Standards! What standards?
Summary: Websites built to Web standards and tested across browsers usually have better search engine rankings, a larger audience, and compliance with disability rights legislation. They are forward compatible, and cost less to own. The drawback is that a higher skill level is needed to make them.
What are the “standards” in the title?
These are Web standards, that is recommendations made by the World Wide Web Consortium (W3C). The purpose is to define a common way of exchanging information between different pieces of software, making the Web a more flexible place and so more useful to us.
Why should I be interested in standards for Web design?
Because they can bring:
- better search engine rankings
- a larger audience
- forward compatibility with new browsers
- cost savings
Surely standards are already used?
Yes and no. The previous standard for websites, HTML 4.01, is still used but has been superseded by XHTML and CSS because it left too many areas unclear and limited the flexibility of websites.
Further, many HTML documents are poorly written, introducing more discrepancies as well as errors. In unclear situations the browser software has to guess what is intended, so many websites can look untidy (at best) if not viewed in the dominant browser. Unfortunately this “helpful” browser behaviour hides the problems from the authors and their clients.
You can see how well this page complies with Web standards by using the buttons at the right.
Are Web standards being adopted across the Web?
Current Web standards, XHTML and CSS, are increasingly being implemented on the big-name websites. The conversion of some high profile websites has produced spectacular results.
Multimap is a recent example. After conversion, pages were halved in size, and so appeared onscreen significantly faster and this encouraged visitors to use the website more. “The move to Web standards paid for itself within a month”, Richard Rutter, Multimap. EDS is another success story.
You mentioned some impressive benefits. Tell me more.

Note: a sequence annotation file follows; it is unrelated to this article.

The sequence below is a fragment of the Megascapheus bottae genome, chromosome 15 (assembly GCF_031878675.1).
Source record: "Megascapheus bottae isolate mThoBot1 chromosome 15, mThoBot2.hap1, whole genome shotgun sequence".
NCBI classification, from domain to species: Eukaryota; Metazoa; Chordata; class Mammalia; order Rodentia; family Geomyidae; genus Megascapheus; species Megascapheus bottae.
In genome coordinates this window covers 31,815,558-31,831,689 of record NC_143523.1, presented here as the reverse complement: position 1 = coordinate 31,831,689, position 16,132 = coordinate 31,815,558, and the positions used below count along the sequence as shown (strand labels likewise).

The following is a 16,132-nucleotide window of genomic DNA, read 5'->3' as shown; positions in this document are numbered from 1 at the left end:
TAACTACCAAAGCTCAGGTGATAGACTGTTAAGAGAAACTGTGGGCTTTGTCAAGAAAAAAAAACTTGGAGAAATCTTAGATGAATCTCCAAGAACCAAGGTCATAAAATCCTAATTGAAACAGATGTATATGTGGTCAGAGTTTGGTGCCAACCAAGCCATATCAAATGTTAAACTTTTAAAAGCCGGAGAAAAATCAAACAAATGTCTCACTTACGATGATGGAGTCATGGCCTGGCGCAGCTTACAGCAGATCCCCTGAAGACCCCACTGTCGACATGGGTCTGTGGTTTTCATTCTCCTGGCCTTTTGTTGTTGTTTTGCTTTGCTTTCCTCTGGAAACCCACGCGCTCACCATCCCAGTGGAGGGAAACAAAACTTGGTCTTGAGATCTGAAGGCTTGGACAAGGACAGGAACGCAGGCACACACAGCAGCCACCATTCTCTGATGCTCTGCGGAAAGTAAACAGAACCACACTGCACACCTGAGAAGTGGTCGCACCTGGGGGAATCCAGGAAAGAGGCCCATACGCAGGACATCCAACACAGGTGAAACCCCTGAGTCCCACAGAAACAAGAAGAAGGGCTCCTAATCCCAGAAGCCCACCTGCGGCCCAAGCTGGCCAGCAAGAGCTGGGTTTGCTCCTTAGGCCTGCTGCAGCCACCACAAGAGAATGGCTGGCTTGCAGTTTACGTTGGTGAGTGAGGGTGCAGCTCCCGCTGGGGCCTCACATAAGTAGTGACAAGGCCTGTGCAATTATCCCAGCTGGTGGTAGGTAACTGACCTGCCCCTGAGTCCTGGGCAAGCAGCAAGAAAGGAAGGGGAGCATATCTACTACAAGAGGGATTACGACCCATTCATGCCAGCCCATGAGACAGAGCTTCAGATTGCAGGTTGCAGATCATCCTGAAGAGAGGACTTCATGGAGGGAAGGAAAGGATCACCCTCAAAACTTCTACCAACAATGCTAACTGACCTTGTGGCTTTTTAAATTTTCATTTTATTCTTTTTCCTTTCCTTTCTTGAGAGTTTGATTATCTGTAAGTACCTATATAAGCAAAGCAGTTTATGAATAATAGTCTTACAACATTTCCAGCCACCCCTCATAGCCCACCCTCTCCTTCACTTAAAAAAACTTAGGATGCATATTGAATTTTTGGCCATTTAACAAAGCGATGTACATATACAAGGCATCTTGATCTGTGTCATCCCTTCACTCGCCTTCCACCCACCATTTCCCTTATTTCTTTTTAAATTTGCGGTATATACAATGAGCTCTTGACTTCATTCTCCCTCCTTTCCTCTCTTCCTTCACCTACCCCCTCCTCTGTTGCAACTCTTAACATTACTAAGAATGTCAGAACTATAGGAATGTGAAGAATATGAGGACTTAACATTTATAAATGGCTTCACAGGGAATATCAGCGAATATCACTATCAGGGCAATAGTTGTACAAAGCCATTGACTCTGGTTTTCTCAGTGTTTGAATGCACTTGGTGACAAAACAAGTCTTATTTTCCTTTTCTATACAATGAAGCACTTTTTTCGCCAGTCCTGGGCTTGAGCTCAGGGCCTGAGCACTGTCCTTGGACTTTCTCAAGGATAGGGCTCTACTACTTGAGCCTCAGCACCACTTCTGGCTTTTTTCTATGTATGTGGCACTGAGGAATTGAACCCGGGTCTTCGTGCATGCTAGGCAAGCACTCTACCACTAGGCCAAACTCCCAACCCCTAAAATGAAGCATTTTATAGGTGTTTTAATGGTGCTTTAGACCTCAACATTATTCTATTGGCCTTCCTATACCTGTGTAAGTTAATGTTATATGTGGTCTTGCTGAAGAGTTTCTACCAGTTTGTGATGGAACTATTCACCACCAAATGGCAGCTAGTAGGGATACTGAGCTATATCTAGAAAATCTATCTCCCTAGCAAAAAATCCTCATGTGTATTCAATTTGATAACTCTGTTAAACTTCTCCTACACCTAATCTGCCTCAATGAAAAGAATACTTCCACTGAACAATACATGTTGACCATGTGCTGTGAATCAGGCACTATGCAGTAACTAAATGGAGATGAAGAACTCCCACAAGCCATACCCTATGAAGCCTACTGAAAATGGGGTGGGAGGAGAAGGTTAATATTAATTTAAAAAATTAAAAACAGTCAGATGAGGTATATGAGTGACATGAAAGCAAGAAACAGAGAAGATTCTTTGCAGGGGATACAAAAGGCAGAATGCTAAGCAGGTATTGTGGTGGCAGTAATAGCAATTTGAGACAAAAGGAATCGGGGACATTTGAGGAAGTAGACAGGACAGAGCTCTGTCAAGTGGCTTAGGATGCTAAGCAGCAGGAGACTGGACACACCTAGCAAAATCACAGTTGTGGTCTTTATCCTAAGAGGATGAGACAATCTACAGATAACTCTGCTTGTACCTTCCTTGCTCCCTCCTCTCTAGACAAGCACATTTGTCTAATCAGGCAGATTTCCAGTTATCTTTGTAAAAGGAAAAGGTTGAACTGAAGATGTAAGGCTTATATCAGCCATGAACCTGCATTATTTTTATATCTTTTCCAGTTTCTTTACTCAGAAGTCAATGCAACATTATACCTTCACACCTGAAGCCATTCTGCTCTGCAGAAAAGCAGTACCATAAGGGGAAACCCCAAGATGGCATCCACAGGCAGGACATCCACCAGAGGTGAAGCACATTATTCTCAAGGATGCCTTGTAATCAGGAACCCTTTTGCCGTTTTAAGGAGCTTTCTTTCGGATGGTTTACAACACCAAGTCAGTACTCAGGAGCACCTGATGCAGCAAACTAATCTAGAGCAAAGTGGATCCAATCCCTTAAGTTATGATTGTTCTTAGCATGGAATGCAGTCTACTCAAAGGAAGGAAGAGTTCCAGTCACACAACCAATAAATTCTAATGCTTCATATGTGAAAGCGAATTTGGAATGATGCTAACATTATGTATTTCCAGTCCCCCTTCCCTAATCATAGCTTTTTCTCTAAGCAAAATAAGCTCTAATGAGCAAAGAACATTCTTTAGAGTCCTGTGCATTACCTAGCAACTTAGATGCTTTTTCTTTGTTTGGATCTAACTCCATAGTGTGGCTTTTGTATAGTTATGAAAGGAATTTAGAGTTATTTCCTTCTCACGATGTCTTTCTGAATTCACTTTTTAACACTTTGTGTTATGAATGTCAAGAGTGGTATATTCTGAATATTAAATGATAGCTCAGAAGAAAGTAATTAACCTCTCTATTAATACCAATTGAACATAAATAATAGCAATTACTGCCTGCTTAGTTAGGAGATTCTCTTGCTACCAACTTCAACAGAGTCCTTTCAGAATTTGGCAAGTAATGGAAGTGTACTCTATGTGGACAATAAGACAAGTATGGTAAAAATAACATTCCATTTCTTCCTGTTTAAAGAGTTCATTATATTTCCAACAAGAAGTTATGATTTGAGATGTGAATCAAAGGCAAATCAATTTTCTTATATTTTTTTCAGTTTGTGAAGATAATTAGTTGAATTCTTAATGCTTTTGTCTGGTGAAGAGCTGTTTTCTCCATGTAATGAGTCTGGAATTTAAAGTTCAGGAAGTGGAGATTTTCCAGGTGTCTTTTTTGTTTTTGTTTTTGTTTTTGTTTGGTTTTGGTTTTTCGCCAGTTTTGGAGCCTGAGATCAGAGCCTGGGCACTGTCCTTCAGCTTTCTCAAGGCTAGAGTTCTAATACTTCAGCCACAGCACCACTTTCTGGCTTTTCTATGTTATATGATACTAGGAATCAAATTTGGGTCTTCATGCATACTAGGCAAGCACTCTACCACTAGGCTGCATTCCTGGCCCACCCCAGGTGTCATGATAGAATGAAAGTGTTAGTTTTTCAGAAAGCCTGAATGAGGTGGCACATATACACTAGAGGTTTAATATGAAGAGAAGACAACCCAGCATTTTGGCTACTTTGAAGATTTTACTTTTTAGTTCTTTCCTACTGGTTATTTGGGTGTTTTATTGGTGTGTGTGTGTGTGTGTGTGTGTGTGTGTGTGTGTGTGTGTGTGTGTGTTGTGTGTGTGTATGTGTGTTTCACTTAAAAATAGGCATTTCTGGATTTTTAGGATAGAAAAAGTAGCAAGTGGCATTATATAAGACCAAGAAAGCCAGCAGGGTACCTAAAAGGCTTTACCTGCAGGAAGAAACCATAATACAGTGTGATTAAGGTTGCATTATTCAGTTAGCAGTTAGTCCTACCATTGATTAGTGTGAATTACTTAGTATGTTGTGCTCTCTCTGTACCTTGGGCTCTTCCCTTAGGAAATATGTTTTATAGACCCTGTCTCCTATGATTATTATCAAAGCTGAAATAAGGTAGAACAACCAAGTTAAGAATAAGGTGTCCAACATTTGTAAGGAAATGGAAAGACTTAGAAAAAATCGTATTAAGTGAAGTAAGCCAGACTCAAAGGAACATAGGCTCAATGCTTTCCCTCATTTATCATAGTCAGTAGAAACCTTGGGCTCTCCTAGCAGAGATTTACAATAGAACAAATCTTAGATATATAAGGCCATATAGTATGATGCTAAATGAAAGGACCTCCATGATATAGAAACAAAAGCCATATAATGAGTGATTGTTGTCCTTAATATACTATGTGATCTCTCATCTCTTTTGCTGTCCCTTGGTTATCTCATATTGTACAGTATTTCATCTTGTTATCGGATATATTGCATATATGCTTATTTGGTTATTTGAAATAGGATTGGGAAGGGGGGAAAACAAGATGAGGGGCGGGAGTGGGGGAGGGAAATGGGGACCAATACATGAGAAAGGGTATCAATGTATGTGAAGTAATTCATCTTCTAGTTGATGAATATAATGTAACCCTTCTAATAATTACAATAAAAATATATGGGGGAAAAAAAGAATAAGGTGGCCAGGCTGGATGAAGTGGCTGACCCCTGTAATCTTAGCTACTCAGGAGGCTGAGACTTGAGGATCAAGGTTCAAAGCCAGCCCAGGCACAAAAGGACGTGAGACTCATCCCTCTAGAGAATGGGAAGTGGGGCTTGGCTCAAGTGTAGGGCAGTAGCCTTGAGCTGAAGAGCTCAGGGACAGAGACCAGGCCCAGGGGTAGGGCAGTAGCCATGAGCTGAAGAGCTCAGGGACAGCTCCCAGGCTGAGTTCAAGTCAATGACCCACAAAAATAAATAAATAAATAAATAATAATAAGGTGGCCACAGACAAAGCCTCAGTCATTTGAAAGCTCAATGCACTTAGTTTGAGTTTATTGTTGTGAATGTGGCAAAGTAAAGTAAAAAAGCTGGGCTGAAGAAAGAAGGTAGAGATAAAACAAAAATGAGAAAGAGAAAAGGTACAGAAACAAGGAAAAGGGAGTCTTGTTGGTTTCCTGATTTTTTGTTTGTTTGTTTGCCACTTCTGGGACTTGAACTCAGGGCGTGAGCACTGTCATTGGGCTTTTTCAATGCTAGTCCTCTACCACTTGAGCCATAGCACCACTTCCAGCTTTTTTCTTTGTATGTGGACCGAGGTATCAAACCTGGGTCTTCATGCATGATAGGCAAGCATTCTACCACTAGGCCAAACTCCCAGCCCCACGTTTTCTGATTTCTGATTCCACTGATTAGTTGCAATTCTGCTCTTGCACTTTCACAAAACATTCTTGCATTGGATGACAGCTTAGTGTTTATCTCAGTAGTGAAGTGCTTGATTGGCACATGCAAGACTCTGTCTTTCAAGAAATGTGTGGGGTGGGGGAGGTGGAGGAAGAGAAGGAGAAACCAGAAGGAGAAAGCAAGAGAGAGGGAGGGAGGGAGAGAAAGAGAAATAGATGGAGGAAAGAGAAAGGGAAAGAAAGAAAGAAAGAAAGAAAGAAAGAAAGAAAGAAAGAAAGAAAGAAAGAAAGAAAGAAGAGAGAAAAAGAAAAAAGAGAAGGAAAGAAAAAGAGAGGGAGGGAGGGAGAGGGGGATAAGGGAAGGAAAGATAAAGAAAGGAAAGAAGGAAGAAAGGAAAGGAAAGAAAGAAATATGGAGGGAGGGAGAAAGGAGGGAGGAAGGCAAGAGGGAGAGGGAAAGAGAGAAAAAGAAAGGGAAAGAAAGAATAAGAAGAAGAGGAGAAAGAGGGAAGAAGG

Adhering to Web standards means, in comparison to older style websites:
- Less cost: the same Web page can be used across devices e.g. the Internet, printers, mobile phones, PDAs, projectors, TVs, etc. So dedicated pages for printing are not needed, for instance. With only one version to maintain, maintenance costs are reduced. Makeovers and redevelopments are easier to carry out, and so cost less. The cost savings increase rapidly with increasing website size and volume of traffic.
- Better position in the search engine results: there is less code in the Web page, which makes it much easier for even less capable search engines to extract all the relevant information from the website.
- More sales - from a wider audience, who view more pages. Websites made to Web standards appear in Web browsers faster (which encourages browsing), often look identical across different browsers, are adaptable for use in the increasing number of alternative browsing devices, and exclude less people with disabilities.
- Forward compatibility: working to (current) Web standards means websites will be displayed predictably and precisely by current and future, increasingly compliant, Web browsers. Because of the benefits, there is considerable pressure to continue this trend.
- Easier compliance with legislation: The situation in the UK relating to the precise practical effects of the Disability Discrimination Act on websites is not yet clear, though compliance with the principle is increasingly accepted. The RNIB claim to have successfully forced some websites to comply. Websites built to Web standards can meet the likely requirements more easily. For more, read the briefing on accessibility.
What are the drawbacks?
Better workmanship is needed. Making websites to Web standards requires:
- stricter coding skills
- a good knowledge of the major browsers’ frailties, and the workarounds
- testing on Windows and Mac machines to check one’s work
This is what we do at romjon.com.
If anything is unclear, we will be happy to discuss the pros and cons of Web standards - the telephone number is below, or contact us by e-mail.
© 2004-17 Romily Jones